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Actors’ union, Hollywood studios squabble over which side to blame as strike enters 5th day

SAG-AFTRA Actors Union Strike Continues In New York
John Lamparski/Getty Images

(LOS ANGELES) — As the Hollywood-paralyzing strike by the Screen Actors Guild-American Federation of Television and Radio Artists (SAG-AFTRA) went into its fifth day Tuesday, the studios and producers accused the union of mischaracterizing the labor negotiations.

The Alliance of Motion Pictures and Television Producers (AMPTP) released a statement, claiming the actors’ union walked away from a $1 billion deal.

“SAG-AFTRA continues to mischaracterize the negotiations with AMPTP. Not only does its press release deliberately distort the offers made by AMPTP, it also fails to include the proposals offered verbally to SAG-AFTRA leadership on July 12,” the studios and producers said in a statement released on Monday.

The AMPTP statement apparently came in response to one issued by SAG-AFTRA on Monday, in which the union accused the studios and producers of taking advantage of workers.

“Here’s the simple truth: We’re up against a system where those in charge of multibillion-dollar media conglomerates are rewarded for exploiting workers,” the union statement reads.

SAG-AFTRA’s national board voted Thursday to go on strike after it said negotiations that started on June 7 broke down. The union’s 160,000 members formed picket lines Friday morning from Hollywood to New York.

The union’s contract expired at 11:59 p.m. PT Wednesday.

Currently, no negotiations are going on and both sides appear far apart in their demands.

It is the first time since the 1960s that both SAG-AFTRA and the 11,000-member Writers Guild of America are striking at the same time. The writers union has been on strike since May 2.

The biggest roadblock in the negotiations are concerns over streaming residuals, the impact of AI technology and union member earnings.

AMPTP represents such companies as Amazon, Netflix, Paramount, Sony, HBO and The Walt Disney Company, the parent company of ABC News.

In its statement released on Monday, SAG-AFTRA claimed that AMPTP is “committed to prioritizing shareholders and Wall Street.”

The union is asking for a 11% general wage increase in the first year of a new contract, but claimed the AMPTP is only offering a 5% wage hike.

In addition to a pay hike, SAG-AFTRA said it proposed a comprehensive set of provisions to grant informed consent and fair compensation when a “digital replica” is made or an actor’s performance is changed using artificial intelligence. The union also said it proposed a comprehensive plan for actors to participate in streaming revenue, claiming the current business model has eroded our residual income for actors.

The AMPTP claimed it offered the union increases in wages, pension and health contributions and residuals totaling more than $1 billion over a three-year contract. The producers and studios claimed their offer also included protections with respect to the use of AI.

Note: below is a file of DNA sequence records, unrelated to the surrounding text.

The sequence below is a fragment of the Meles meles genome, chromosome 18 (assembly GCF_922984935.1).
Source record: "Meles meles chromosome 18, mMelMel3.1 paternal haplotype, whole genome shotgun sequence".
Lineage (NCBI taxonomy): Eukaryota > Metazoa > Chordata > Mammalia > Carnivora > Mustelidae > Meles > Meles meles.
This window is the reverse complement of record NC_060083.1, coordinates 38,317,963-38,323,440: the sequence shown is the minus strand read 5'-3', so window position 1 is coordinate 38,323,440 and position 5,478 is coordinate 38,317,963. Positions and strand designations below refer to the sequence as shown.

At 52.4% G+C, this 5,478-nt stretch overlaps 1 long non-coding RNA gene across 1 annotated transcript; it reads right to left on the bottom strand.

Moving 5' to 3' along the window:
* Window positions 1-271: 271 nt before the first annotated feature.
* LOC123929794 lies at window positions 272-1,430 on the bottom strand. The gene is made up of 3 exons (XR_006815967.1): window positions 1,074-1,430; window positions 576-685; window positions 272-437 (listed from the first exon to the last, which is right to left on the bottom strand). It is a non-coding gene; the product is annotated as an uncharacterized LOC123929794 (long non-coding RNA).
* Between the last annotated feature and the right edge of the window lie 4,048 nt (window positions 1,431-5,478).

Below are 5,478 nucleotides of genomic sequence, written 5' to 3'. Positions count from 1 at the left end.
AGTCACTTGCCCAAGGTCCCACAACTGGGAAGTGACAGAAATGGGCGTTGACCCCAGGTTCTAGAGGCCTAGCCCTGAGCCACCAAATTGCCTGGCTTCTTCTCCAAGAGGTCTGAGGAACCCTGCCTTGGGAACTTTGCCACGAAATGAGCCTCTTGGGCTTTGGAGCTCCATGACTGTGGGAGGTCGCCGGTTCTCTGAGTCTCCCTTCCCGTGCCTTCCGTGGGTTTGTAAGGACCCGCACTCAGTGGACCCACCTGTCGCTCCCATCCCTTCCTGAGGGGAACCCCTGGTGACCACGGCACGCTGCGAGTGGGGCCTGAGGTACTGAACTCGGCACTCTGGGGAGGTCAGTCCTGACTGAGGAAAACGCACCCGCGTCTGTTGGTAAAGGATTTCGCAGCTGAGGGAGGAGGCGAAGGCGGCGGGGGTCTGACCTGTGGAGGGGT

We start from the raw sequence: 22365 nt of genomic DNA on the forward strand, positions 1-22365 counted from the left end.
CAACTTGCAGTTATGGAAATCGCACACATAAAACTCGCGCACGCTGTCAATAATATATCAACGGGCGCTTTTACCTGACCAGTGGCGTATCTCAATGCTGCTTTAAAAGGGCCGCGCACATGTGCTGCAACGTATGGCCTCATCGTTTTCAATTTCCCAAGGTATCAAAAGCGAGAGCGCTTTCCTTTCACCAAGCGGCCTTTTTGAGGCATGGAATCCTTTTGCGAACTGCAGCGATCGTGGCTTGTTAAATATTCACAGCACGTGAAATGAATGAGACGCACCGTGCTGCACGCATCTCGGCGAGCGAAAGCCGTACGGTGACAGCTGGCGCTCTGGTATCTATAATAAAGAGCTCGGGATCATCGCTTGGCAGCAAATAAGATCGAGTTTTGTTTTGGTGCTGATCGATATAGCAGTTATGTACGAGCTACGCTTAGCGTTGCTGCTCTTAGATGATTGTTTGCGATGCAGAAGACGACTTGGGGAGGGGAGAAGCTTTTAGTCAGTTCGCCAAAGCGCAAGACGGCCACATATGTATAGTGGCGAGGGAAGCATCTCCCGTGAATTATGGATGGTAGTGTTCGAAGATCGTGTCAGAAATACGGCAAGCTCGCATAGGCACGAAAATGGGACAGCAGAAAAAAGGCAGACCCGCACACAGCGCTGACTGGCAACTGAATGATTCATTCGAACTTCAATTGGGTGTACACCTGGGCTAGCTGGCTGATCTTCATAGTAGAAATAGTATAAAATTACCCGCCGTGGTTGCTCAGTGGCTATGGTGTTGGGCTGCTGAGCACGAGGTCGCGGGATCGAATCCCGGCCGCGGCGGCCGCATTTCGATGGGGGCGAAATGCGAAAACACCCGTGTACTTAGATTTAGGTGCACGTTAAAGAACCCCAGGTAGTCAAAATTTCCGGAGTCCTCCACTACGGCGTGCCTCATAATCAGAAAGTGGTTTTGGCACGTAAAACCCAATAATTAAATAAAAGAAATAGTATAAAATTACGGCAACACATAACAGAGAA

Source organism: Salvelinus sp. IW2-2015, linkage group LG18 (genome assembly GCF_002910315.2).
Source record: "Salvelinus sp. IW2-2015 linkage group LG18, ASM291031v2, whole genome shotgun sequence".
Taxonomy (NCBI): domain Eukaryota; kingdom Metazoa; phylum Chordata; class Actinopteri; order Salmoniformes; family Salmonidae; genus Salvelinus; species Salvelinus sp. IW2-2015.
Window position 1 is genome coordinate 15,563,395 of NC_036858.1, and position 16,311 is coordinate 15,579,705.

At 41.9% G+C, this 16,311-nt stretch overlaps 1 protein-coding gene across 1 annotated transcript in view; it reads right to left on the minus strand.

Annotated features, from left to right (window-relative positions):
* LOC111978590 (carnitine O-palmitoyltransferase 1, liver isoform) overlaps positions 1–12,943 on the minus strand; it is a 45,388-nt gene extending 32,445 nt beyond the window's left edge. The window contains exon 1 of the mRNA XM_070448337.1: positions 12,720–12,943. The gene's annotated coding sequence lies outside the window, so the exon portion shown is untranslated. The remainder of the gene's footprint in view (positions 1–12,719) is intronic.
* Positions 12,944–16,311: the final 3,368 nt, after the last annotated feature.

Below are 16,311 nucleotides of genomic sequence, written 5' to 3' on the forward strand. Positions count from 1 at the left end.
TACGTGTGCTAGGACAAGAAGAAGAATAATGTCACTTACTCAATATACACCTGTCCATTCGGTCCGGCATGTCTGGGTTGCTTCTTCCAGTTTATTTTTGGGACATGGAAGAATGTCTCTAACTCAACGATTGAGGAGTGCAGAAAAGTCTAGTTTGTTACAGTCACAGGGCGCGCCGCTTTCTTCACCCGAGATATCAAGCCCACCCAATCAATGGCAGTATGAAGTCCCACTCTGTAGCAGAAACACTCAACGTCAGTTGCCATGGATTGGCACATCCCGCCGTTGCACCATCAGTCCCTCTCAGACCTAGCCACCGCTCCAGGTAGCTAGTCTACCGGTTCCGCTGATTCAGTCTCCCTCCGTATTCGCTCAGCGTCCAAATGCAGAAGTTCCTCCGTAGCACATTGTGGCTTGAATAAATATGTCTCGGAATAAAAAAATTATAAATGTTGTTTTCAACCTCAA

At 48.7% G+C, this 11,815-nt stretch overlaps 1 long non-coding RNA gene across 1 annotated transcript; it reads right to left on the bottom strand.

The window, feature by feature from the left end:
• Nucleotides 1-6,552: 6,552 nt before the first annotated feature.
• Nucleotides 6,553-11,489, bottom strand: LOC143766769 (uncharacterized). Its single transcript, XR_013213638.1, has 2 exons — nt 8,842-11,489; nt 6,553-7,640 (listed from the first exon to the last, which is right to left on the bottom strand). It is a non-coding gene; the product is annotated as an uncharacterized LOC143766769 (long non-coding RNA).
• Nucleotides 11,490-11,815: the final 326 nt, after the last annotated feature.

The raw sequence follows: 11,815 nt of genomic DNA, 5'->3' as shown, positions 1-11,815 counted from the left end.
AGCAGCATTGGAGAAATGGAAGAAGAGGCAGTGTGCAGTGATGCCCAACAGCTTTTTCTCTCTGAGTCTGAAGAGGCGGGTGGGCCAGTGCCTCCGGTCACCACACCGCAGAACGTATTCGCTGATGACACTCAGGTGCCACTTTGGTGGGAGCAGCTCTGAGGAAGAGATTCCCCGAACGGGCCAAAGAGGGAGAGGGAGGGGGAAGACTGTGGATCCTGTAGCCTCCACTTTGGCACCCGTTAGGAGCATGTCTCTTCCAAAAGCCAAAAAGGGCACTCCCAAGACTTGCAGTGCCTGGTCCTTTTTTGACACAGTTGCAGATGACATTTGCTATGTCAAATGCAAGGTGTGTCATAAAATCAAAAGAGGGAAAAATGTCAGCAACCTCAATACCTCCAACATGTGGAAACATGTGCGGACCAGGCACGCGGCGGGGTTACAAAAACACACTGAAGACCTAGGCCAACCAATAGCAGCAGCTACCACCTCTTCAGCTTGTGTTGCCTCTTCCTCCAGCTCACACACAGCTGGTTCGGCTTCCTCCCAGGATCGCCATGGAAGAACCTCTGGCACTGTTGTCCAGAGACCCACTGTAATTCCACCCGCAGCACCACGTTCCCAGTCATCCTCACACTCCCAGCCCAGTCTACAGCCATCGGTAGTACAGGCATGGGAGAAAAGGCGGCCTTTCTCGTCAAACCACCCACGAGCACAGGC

The producers and studios claimed the proposal it offered the union is “the most lucrative deal we have ever negotiated.”

“The AMPTP’s goal from day one has been to come to a mutually beneficial agreement with SAG-AFTRA,” the AMPTP statement on Monday said. “A strike is not the outcome we wanted. For SAG-AFTRA to assert that we have not been responsive to the needs of its membership is disingenuous at best.”

Actor Kenrick Sampson of the HBO series “Insecure,” was among the union members walking a picket line in Los Angeles on Monday. He accused the AMPTP of “being greedy and inhuman.”

Traditionally, actors have been paid a residual every time a TV show or movie they appeared in is aired in syndication or anywhere in the world. With streaming, shows don’t go into reruns, but live perpetually on platforms and can be played by viewers anytime. Sampson and other actors said residual payments for streaming programs have been reduced to meager amounts.

For example, Sampson told ABC News’ “Nightline” that he received an envelope last week with more than 50 residual checks for streaming programs he appeared in.

“And out of 50 of them, I wouldn’t even venture to say 10 of them equaled a dollar,” Sampson said.

A video that actress Kimiko Glenn, who starred in Netflix’s “Orange Is the New Black,” posted on TikTok of her foreign royalty statement from streaming residuals recently resurfaced, showing that out of nearly 60 recurring appearances on the show, she received $27.30.

“The sad reality is that for the past 10 years my residual checks have looked like this,” Glenn told “Nightline.” “At this point, you have to get a side hustle, you have to sort of have several different income streams to make this life work. And it didn’t use to be that way.”

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